Displacement and Change

Documenting the cultural heritage of Suai-Camenaça

Timor Aid is documenting the cultural heritage of the peoples of Suai-Camenaça and surrounds who will be affected by the Tasi Mane Petroleum Infrastructure Project. The Tasi Mane project, planned and funded by the Government of Timor-Leste, will comprise an airport, supply base, and various other large-scale infrastructure developments along the southwest coast of the country.

This cultural heritage documentation work is being undertaken by a multidisciplinary, specialised team with support from the Prince Claus Fund for Culture and Development

The context

The town of Suai and its surrounding settlements are home to approximately 23,000 people, mainly of the Tetun ethno-linguistic group. The Tetun people of Suai-Camenaça and surrounds have played an important role in the history of Timor-Leste. Moreover, these communities possess cultural knowledge and practice traditions that remain central to the national identity.

The everyday activities of the affected communities are intimately connected to their relationship with the land, their inter-communal ties, and their traditions and rituals. The complex inter-connectedness of these elements renders the cultural heritage of these communities unique and fascinating, yet fragile.

The project

This project will document local culture and traditions including language, music, cultural geography, biodiversity, and textiles for future generations. The project aims to document the culture and traditions of these communities at this critical point in their history before these practices are disrupted, changed, or lost as a result of this mega-infrastructure project.

Some communities will be physically displaced from their land, an event that poses an immediate threat to their cultural geography, including the layout of sacred houses (uma lulik and uma lisan), culturally and spiritually significant trees, and other landscape markers. The relocation will also result in changes in the biodiversity that the displaced communities have access to. The ripple effect of this change in available plants and natural materials will be felt in the spiritual practices, traditional medicine, cooking practices, and agricultural production of these communities. Displacement will affect the linguistic and musical practices of the relocated villages, who will be influenced by their new neighbouring communities.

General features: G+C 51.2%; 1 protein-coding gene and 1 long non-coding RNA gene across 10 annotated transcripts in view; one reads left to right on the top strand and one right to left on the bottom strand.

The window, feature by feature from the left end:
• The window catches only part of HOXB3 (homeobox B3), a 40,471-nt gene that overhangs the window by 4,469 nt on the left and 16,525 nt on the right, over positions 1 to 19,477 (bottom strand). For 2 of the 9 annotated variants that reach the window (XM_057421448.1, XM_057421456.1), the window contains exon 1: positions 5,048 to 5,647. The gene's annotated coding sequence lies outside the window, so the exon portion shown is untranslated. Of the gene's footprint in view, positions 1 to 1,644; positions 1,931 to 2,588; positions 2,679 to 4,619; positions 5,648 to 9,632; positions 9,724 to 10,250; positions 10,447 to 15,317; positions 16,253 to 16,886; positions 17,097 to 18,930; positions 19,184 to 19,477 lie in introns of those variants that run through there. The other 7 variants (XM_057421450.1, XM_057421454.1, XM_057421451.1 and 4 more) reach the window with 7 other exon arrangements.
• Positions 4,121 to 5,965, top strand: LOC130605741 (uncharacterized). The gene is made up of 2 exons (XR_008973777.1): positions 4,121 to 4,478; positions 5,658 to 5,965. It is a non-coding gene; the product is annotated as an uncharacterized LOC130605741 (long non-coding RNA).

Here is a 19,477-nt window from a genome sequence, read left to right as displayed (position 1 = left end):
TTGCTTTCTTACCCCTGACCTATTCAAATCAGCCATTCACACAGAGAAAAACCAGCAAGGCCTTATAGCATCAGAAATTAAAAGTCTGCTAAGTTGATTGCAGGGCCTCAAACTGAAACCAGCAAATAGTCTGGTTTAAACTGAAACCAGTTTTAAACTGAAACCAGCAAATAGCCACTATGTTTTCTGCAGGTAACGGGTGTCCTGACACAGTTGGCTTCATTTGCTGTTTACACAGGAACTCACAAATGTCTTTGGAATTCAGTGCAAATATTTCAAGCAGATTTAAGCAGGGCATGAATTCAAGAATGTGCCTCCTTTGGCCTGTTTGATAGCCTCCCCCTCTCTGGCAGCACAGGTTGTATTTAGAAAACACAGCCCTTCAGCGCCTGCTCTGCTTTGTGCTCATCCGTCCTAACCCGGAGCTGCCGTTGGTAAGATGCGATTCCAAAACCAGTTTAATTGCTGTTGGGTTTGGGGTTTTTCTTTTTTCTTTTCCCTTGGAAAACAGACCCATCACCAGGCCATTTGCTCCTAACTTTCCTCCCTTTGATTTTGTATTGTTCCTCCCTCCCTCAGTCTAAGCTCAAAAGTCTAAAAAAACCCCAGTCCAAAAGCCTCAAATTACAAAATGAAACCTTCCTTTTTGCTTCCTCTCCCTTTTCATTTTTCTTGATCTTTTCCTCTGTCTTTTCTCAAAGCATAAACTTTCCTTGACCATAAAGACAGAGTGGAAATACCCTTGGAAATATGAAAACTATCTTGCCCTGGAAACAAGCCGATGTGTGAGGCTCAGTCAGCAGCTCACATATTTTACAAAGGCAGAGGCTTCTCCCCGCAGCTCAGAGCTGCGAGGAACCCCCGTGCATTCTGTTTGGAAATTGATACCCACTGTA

Through the field visits undertaken to date, it has become clear that even those communities not being physically displaced from their land will experience changes as a result of the Tasi Mane project. Through the new airport, an influx of workers and visitors from other parts of Timor-Leste and overseas will enter the area and mix with local communities. This contact will undoubtedly affect the choices local people make about the languages they speak and the music they play and listen to.

In this sense, the imminent cultural change in Suai is a magnifying glass on the general threat to traditional arts that is present throughout Timor-Leste.


In recent field visits, the language, music, cultural geography, and ethno-botany teams documented local culture in various forms.

The language team, led by Camilla Zwack, interviewed people in the villages of Holbelis (Bunak-speaking) and Lohorai (Bunak- and Tetun-Terik-speaking)—communities directly affected by the airport construction plans. Many local community members responded strongly to the opportunity to record a message in their native language for future generations about how the communities live now, including their work and traditional activities. This language documentation will both ensure that future generations have materials to consult on their linguistic and cultural heritage, and also contribute to documenting the rich linguistic heritage of the region, which has yet to fully explored.

Dr. Philip Yampolsky, an ethnomusicologist, observed that systemic changes are occurring in local musical taste and practice. Many of the traditional repertoires of songs for entertainment and ritual are now known only to the older generations, while younger people are not motivated to learn them. For example, in earlier times people provided their own music for secular circle dances by singing as they danced, but nowadays the common practice is to dance to pre-recorded Indonesian and Timorese pop music.

The cultural geography and biodiversity teams have mapped the affected communities with GPS technology, creating an interactive map of culturally significant landmarks, such as sacred houses, and the plants found in the area and their uses.

Over the coming months, the project team will continue to visit the affected communities. In time, the records collected will be prepared for safekeeping: the involved communities will receive copies of the documentation, and an exhibition of the results will be held in Timor-Leste.

In April 2015, the interim results of the project were submitted to the donor, and can be downloaded here.